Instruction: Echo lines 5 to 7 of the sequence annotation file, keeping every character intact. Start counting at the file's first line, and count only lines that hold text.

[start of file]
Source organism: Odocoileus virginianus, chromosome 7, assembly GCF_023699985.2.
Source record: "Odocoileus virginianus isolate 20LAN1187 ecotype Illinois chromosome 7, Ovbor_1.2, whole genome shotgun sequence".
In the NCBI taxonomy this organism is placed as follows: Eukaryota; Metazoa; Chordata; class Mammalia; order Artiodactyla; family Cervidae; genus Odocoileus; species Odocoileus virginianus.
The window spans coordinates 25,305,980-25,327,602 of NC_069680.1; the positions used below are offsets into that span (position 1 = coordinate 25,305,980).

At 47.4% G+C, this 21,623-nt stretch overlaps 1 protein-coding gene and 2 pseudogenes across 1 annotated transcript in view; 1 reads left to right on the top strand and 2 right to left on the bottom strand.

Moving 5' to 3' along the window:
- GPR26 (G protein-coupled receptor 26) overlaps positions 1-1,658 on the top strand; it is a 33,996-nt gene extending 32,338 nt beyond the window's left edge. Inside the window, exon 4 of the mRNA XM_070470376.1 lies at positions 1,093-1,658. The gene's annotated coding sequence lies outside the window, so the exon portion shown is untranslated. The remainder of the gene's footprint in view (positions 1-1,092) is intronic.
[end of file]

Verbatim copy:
At 47.4% G+C, this 21,623-nt stretch overlaps 1 protein-coding gene and 2 pseudogenes across 1 annotated transcript in view; 1 reads left to right on the top strand and 2 right to left on the bottom strand.

Moving 5' to 3' along the window:
- GPR26 (G protein-coupled receptor 26) overlaps positions 1-1,658 on the top strand; it is a 33,996-nt gene extending 32,338 nt beyond the window's left edge. Inside the window, exon 4 of the mRNA XM_070470376.1 lies at positions 1,093-1,658. The gene's annotated coding sequence lies outside the window, so the exon portion shown is untranslated. The remainder of the gene's footprint in view (positions 1-1,092) is intronic.